Jacques Cousteau and the Race to the Deep Ocean Part 3

Jacques Cousteau, Auguste Piccard and the Exploration of the Deep Ocean

The Story So Far…

Immediately after World War II, Swiss scientist Auguste Piccard built a bathyscaphe to explore the deep ocean. Jacques Cousteau co-invented the Aqualung in 1943 and established the Underwater Research Group for the French Navy. Cousteau offered the services of the French Navy and the Underwater Research Group to Auguste Piccard. In an unmanned test dive in 1948, the bathyscaphe (named the FNRS-II) successfully descended to, and returned from, 4554 feet (1400 m). But the float holding the gasoline had been damaged. Against his wishes, Auguste Piccard’s sponsors sold the remains of the damaged FNRS-II to the French Navy. Piccard, assisted by his son Jacques, commenced building another bathyscaphe in the city of Trieste, Italy. Cousteau resigned from the French Navy to concentrate on making underwater documentaries. The Underwater Research Group was put under the command of Georges Houot, who had the FNRS-II repaired and a new float built.

The French bathyscaphe, now named FNRS-III was successfully taken to a depth of 2000 metres (1.25 miles). Six weeks later, Auguste and Jacques Piccard took their bathyscaphe, Trieste, to a depth of 3000 metres (1.86 miles). In February 1954, Houot and Willm took the FNRS-III to 4000 metres. Both teams knew they had reached the maximum safe depths of their bathyscaphes. And both teams began designing bathyscaphes that could take them to the deepest places in the ocean.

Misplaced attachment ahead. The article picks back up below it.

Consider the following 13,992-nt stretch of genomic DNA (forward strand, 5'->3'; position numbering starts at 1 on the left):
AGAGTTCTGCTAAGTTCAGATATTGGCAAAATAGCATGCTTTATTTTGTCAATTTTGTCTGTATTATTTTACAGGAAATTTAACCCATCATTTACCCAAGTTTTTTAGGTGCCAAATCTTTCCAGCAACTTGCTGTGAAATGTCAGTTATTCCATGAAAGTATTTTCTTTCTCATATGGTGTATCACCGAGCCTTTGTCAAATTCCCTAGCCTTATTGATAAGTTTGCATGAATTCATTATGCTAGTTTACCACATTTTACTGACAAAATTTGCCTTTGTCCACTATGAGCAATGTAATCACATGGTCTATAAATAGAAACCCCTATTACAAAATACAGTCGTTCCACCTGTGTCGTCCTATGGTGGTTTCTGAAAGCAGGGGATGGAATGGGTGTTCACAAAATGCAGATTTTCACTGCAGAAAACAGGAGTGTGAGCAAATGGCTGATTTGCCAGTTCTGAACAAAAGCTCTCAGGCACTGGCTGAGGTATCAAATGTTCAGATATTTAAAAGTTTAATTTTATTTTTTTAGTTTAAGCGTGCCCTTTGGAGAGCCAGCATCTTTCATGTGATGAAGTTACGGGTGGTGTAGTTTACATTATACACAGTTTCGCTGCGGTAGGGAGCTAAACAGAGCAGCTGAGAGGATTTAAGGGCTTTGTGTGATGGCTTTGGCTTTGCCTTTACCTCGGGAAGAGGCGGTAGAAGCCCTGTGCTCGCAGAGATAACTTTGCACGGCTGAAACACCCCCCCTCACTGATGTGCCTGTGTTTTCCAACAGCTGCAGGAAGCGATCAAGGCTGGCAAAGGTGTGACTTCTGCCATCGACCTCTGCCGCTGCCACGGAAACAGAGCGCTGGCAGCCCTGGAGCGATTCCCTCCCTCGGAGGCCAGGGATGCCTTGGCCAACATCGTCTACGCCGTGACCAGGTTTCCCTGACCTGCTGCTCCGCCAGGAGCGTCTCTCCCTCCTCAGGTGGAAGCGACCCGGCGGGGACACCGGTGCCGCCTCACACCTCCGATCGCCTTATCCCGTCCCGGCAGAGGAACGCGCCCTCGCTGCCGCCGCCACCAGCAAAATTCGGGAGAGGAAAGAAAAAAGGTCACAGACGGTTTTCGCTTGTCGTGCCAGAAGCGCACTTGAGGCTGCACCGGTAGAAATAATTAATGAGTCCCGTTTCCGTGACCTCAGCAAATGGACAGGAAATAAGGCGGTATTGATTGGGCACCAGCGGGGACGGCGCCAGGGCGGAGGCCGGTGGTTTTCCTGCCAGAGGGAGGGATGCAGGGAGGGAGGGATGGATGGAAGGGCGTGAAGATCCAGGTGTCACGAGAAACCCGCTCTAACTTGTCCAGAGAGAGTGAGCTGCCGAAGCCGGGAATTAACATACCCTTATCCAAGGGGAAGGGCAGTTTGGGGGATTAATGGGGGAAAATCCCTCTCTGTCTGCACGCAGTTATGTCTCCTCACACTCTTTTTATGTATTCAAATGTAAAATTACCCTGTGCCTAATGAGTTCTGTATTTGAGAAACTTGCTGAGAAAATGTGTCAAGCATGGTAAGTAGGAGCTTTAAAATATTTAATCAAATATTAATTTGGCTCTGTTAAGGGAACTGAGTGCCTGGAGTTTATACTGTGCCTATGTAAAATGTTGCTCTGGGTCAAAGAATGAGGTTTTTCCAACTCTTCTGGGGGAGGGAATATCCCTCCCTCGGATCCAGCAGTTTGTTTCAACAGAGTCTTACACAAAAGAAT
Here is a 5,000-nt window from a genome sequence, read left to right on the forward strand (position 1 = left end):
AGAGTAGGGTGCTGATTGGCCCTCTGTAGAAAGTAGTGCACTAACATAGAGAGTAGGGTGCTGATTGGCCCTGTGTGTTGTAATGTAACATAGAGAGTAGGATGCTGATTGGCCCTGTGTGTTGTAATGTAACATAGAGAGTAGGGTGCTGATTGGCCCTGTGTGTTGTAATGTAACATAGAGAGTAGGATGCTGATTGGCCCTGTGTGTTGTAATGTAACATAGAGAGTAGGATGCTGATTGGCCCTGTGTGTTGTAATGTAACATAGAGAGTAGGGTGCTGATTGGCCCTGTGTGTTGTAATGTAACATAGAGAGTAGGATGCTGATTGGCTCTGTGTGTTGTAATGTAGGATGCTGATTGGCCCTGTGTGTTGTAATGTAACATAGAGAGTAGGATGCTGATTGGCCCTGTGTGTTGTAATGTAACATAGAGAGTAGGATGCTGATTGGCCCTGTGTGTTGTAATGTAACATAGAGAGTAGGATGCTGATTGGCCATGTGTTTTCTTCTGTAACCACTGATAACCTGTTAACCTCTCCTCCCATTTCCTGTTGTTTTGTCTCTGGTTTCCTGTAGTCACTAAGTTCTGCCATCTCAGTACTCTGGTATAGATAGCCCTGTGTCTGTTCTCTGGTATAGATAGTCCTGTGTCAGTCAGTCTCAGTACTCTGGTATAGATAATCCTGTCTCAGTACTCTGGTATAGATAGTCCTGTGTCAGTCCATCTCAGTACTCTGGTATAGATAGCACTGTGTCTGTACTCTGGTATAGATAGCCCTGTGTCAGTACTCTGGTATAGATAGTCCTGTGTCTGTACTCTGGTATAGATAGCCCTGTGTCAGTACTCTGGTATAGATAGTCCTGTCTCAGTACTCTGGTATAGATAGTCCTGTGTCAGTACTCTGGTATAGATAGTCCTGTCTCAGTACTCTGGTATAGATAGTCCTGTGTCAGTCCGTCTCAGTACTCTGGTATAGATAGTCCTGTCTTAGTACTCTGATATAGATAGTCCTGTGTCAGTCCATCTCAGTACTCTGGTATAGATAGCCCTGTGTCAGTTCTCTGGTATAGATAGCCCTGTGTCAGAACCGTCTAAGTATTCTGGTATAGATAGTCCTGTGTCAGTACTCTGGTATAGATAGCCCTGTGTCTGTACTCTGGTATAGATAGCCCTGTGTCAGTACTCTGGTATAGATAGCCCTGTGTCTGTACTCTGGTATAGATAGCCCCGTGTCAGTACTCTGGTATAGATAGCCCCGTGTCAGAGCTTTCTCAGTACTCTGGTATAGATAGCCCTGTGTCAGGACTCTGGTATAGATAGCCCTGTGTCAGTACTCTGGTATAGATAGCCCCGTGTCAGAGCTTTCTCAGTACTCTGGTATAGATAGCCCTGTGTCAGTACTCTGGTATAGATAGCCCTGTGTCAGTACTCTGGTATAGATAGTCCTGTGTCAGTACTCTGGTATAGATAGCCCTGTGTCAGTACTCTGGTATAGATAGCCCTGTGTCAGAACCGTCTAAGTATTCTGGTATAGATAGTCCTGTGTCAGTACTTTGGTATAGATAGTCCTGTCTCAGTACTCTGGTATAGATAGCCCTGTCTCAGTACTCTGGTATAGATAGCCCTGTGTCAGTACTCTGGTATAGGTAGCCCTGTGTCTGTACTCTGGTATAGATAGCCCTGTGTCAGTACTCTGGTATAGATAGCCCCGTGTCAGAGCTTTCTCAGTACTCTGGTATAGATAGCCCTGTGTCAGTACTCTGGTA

The First Vessels to Reach the Deep Ocean

Following the dive to 3000 metres in his bathyscaphe Trieste, Auguste Piccard retired to his home in Switzerland. His son Jacques became the bathyscaphe pilot and, throughout 1954 and 1955, he took scientists to the deep ocean to conduct research. When there were no scientific organisations willing to sponsor dives, the Trieste lay idle. Late in 1955, Jacques Piccard was approached by the US Navy, which needed a vessel to research deep sea sound channels.

The United States was developing nuclear submarines to fight the Cold War against Russia. Because radio waves do not travel far underwater, submarines use sound to communicate and locate an enemy. Sound travels at different speeds underwater, depending on temperature, depth and salinity. The US Navy wanted to travel to the deep ocean to research sound channels, but knew there were only two deep sea vessels in the world. One was the Trieste, owned by the Piccards, and the other was the FNRS-III, owned by the French Navy. Scientists from the US Navy Electronics Laboratory at San Diego, California, travelled to Italy and made a number of dives in the Trieste. At the completion of the trials, the US Navy decided to buy the Trieste and develop it so that it could go to a depth of 7 miles (11 km).